There are camera designs people tolerate in order to get the features and performance they want. Likewise, there are good-looking cameras that aren't necessarily the best performers. The Fujifilm XF1 falls somewhere in the middle, mixing an overall very nice design with solid photo quality and performance for its class.
The smallest of Fujifilm's X-series compacts, the XF1 is certainly styled to appeal to enthusiasts, with things like a fast f1.8 maximum aperture, raw capture, and semimanual and manual shooting modes. However, it's really a better fit for those who appreciate having those things, but will regularly shoot in auto modes and want to do so with a cool-looking, attention-grabbing point-and-shoot.
There's nothing wrong with that and the XF1 can be quite a lot of fun to shoot, especially if you like the idea of turning a camera on by twisting a lens barrel.
The XF1 has the same Fujifilm EXR processor and 12-megapixel 2/3-inch EXR CMOS image sensor as the higher-end (and older) X10 and the 26x megazoom X-S1. The sensor is larger than you would find in a typical point-and-shoot and fractionally larger than the 1/1.7-inch sensors in models like the Canon PowerShot S110.
The slightly bigger sensor buys you some extra flexibility when it comes to using ISO sensitivities above ISO 200. Subjects do lose detail and there are more artifacts visible when photos are viewed at full size, but it isn't until ISO 1600 that things look significantly softer at larger sizes.
On the upside, if you can take advantage of the f1.8 aperture, you can shoot with less light without immediately needing to use higher ISO settings. You can also get better low-light results using modes that take advantage of the EXR sensor technologies, but they are, for the most part, automatic modes.
Colors are bright, vivid, and pleasing, but even in the camera's Standard color mode subjects look oversaturated. It may take a lot of adjusting of settings, shooting in raw (Silkypix software is included for working with the RAF file format, but Adobe Camera Raw supports the XF1), or experimenting with its EXR modes to get the best results. If that's not something you're willing to do, this probably isn't a good choice. Its EXR Auto mode is very good as auto shooting modes go, but even tweaking that mode's settings can get you better shots.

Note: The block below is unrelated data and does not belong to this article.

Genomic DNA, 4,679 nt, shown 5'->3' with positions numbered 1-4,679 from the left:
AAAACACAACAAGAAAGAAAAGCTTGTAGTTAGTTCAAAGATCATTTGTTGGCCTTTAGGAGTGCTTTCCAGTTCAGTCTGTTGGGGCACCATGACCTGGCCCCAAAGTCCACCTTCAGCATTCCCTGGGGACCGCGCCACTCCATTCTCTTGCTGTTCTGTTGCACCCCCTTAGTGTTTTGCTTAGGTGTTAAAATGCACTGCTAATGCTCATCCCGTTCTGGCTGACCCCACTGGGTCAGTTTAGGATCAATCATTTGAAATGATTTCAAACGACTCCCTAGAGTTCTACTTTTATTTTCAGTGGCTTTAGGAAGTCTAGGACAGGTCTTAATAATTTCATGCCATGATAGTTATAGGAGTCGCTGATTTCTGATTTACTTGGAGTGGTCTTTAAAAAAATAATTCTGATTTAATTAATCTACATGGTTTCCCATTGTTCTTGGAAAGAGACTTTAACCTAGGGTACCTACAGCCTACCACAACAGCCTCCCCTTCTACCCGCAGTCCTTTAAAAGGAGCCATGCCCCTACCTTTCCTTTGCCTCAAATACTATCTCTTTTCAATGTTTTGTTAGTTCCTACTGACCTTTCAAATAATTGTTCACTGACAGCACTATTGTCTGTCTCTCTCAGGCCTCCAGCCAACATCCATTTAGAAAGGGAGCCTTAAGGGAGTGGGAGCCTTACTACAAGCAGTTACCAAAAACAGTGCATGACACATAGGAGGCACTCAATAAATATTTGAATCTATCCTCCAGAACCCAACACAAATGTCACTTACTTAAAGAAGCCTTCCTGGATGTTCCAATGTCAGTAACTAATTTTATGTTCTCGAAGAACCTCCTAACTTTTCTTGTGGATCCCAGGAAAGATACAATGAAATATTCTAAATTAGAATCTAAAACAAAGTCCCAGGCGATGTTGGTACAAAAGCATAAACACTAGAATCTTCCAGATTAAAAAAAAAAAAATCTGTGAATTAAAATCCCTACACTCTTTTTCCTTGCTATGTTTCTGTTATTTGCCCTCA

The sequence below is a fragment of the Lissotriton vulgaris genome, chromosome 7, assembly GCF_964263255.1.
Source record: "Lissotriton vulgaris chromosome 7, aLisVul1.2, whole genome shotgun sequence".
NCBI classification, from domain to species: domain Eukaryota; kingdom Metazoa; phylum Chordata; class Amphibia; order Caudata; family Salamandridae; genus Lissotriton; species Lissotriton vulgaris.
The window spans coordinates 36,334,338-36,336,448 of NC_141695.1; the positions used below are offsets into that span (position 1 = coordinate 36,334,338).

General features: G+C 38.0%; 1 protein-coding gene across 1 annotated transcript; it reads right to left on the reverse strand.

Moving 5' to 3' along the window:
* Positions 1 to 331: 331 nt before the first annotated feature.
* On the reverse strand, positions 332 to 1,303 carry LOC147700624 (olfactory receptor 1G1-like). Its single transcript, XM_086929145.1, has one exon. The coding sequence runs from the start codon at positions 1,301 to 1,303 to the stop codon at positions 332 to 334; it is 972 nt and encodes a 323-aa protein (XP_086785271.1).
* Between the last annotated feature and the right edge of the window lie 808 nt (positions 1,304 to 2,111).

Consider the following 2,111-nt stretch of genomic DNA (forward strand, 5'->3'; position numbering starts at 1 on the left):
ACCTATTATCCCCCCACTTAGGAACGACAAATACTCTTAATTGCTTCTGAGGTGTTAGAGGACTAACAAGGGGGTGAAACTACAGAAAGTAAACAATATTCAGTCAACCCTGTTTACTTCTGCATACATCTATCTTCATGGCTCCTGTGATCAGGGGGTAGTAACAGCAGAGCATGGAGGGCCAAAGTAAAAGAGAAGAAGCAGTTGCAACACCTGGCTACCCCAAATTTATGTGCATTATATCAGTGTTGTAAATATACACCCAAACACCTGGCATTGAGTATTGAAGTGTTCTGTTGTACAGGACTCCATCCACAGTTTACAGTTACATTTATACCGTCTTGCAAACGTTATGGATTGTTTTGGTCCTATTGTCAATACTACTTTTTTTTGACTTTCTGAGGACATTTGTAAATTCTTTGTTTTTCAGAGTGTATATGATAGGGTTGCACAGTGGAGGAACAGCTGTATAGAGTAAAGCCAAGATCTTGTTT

Video quality is good for Web clips or nondiscriminating TV viewing. There are some noticeable aliasing artifacts and colors, as they are with photos, are more pleasing than accurate. Detail is good, though, and the camera is quick to refocus if you use the zoom lens, and audio is clear and loud. If your video needs are just to capture the occasional 30-second clip, the XF1 is more than sufficient.
Fujifilm lists some impressive performance numbers on the XF1 product page. While my lab tests didn't exactly match the listed speeds, they were close enough, which means that, yes, it's a pretty fast camera.
From off to first shot was just less than a second in my tests with the shot-to-shot lag clocking in at 1.2 seconds. Shooting in raw only bumped that up to 1.5 seconds. When using the flash, that time was a reasonable 2.5 seconds. The time from pressing the shutter release to capture -- without prefocusing -- was 0.3 second in both bright and low-light conditions.
Burst shooting at full resolution was 8 frames per second, which is faster than the 7fps Fujifilm claims. However, it noticeably drops off after six shots. Also, Fujifilm lists a burst speed of 10fps, but that's at a reduced 6-megapixel resolution. Shooting in raw slows the burst rate down to 6.3 seconds. Note: as with the burst modes on many compact cameras, focus and exposure are set with the first shot, so if you're tracking a moving subject there's a good chance not all of your photos will be in focus.
Design and features
The XF1's classic retro design is the highlight of the camera and what sets it apart from the more modern-looking cameras in its class. Though the synthetic leather may look cheap to some, it's much better than plastic and feels good to boot. The aluminum body adds some weight and strength and all in all it feels well-constructed.
Though I like the XF1's lens design, it's definitely not for everyone. There is no power button or switch. Instead you unlock the lens with a twist, pull the lens out from the body into what Fujifilm calls Standby mode, and twist the lens again until it powers on. Twist the lens back and the camera shuts off again, at which point you can leave it extended ready to quickly power up and shoot, or collapse it back down into Portable mode.